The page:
Fig.1
Structure of 60 kW PEMFC generation system

### 2.2.  Generation system model

In the Simulink/Matlab environment, a 60 kW PEMFC generation system has been modeled in order to design the system parameters and investigate the static and dynamic characteristics for control purposes. As shown in Fig. 2, some interacting sub-models of the PEMFC stack, cathode air supply, anode fuel supply, cathode exhaust exit, and power conditioning are connected in modules to build an overall 60 kW PEMFC generation system as described in (Zhang et al., ). Construction of the system model is mainly based on the reactants’ dynamic flow, electrochemical reaction, and power transformation, i.e., the system operation parameters and power output variation. The model is based on the ideal gas equation, matter energy conservation, and physical chemistry laws. It has been validated that the model, which is mathematically simple for system parameters and control designs, can represent the static and dynamic characteristics of a 60 kW PEMFC generation system.

Fig.2
60 kW PEMFC generation system model in Matlab/Simulink
W: mass flow; T: temperature; p: pressure; V: voltage; P: power; I: current; ω: humidity ratio; R: gas constant; Φ: relative humidity; cp: compressor; sm: supply manifold; v: vapor; ca: cathode; an: anode; st: stack; hm: humidifier; inj: injected; dc: DC/DC; ac: DC/AC

The heat management of the system has also been described by Zhang et al. (). With its relatively slow responses, the stack temperature can be viewed as a separate control system in heat management and assumed to be constant at 75 °C.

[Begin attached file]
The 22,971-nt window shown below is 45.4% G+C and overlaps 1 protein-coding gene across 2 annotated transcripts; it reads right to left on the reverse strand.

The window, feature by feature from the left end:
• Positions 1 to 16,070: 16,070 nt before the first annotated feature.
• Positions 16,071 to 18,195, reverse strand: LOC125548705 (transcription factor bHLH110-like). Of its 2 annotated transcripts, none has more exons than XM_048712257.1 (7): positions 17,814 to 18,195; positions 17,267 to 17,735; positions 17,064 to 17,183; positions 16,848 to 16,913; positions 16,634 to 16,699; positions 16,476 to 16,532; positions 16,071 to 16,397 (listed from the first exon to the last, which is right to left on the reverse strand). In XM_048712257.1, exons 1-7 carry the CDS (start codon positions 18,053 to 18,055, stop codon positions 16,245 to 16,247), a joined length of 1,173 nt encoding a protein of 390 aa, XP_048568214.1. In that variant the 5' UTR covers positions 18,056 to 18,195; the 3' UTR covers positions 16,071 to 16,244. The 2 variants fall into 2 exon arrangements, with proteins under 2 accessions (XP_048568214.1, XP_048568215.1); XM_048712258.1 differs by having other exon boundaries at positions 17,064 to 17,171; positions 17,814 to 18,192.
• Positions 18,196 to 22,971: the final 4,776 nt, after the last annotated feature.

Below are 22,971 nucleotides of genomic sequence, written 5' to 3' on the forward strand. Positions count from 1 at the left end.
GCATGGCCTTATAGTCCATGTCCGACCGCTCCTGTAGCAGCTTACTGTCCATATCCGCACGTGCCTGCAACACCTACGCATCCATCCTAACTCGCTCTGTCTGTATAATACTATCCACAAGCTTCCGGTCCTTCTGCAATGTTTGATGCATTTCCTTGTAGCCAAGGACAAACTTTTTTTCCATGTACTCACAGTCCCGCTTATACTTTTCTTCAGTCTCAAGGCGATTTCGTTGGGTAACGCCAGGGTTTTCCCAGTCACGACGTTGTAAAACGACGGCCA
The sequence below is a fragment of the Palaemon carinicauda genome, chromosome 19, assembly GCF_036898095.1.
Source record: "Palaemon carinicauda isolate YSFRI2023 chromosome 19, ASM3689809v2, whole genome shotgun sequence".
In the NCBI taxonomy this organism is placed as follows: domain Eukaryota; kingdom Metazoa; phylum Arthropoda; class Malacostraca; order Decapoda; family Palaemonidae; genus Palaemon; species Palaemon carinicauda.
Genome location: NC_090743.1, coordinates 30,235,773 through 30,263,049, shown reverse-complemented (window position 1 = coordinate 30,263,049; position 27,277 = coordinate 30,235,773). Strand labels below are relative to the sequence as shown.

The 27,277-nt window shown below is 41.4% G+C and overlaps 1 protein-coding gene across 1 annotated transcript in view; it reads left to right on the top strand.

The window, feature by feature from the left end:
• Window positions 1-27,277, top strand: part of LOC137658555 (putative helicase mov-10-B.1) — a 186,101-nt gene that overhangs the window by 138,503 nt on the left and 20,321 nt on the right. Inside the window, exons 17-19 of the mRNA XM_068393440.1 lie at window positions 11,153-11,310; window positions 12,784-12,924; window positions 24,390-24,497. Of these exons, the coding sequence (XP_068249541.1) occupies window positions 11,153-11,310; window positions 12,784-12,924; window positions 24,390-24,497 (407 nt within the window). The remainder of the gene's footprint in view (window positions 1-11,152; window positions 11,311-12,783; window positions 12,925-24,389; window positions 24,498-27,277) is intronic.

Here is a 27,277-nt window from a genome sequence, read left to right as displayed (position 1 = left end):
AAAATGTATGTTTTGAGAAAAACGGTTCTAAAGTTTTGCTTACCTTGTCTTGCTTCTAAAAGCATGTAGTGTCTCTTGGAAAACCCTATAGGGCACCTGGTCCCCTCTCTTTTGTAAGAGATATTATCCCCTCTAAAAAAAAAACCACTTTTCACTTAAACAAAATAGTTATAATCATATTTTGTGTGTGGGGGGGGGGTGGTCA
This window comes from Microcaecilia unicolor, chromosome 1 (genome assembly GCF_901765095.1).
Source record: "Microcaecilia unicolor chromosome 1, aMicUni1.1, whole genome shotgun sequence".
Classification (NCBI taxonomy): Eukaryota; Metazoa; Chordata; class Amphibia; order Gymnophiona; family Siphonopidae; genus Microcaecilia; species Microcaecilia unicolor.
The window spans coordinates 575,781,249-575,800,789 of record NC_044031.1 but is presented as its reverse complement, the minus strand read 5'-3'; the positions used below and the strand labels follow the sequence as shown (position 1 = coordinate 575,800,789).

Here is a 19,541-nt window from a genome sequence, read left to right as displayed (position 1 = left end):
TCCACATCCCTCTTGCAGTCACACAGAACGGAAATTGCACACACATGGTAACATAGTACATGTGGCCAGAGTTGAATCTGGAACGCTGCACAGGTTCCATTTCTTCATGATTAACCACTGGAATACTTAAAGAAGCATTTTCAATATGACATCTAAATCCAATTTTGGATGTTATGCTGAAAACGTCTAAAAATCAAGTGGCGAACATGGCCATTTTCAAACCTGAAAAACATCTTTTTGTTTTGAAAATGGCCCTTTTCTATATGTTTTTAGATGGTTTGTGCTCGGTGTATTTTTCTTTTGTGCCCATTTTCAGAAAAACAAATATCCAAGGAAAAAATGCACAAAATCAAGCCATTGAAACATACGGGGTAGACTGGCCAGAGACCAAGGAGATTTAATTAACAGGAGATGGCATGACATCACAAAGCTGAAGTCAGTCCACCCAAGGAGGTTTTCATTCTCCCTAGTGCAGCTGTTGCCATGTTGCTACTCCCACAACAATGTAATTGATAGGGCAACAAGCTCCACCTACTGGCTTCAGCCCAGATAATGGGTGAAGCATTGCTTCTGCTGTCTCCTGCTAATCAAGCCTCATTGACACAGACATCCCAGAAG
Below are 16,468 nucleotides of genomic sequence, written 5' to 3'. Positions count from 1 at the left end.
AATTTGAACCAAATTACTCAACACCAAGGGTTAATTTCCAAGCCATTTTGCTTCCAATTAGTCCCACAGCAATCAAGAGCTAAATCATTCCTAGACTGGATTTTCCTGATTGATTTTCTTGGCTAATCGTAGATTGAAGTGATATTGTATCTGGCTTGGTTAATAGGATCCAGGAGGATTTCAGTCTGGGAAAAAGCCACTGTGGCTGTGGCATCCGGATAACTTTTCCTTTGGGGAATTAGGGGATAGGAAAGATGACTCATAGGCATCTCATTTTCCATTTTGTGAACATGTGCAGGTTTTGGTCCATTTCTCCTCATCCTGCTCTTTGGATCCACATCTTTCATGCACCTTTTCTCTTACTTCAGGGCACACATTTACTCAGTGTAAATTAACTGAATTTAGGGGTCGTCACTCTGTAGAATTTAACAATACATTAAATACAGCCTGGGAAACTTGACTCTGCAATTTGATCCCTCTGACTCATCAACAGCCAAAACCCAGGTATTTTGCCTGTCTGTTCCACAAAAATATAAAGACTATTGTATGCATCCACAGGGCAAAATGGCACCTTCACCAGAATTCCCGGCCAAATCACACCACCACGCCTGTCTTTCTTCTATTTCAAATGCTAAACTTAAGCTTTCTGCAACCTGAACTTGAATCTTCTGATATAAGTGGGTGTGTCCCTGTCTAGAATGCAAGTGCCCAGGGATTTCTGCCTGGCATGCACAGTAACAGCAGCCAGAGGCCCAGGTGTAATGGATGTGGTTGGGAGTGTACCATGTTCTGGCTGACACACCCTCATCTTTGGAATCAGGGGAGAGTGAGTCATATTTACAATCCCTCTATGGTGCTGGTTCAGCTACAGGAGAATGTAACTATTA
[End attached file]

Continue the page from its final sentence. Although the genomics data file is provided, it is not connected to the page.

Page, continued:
## 3.  System control strategy

The 60 kW PEMFC generation system has to be kept at a constant voltage and steady operation in residential applications, while the current is drawn based on the power demand load. As described in the system model, except for temperature, the system current (instantaneously drawn by the load representing the user demand), the air flow rate at the compressor exit, the exhaust flow rate through the cathode exhaust valve, the water injection for air humidification, the hydrogen flow rate through the second pressure relief valve, the water injection for hydrogen humidification, the duty ratio of the converter and the modulation factor of the inverter are all input variables, that is to say, adjustable variables in the system operation. The output power, output voltage, oxygen excess ratio, anode and cathode gas pressures, anode and cathode relative humidities are all important system performance factors. A 60 kW PEMFC generation system is a nonlinear multiple-input multiple-output (MIMO) control system.

### 3.1.  Anode side control strategy

The stack anode has to be maintained at a suitable pressure and humidity to avoid detrimental degradation of performance, and thus a reduction in efficiency. As shown in Zhang et al. (), anode humidity Φ an influences anode pressure p an through the vapor partial pressure p v,an. p v,an is related to the water transport across the membrane, which is influenced by p an and Φ an. The anode side is thus a nonlinear dynamic and coupling system. Variable inputs are the hydrogen flow rate through the second valve $${W_{{H_2}}}$$ and the water injected into the hydrogen by the pump W v,inj,an. The drawn current I st, cathode pressure p ca, and cathode humidity Φ ca are all regarded as disturbances for anode side control. The coupling is considered as a disturbance in the control. Thus, this two-variable coupling system is regarded as two single-loop control systems. Fig. 3 presents the control strategy on the anode side. The traditional proportional-integral (PI) control method is selected due to its simple structure, easy implementation, and robustness. Considering so many disturbances, close dynamic characteristics, and other problems in real applications, an intelligent single neuron PI controller is designed for greater adaptive ability.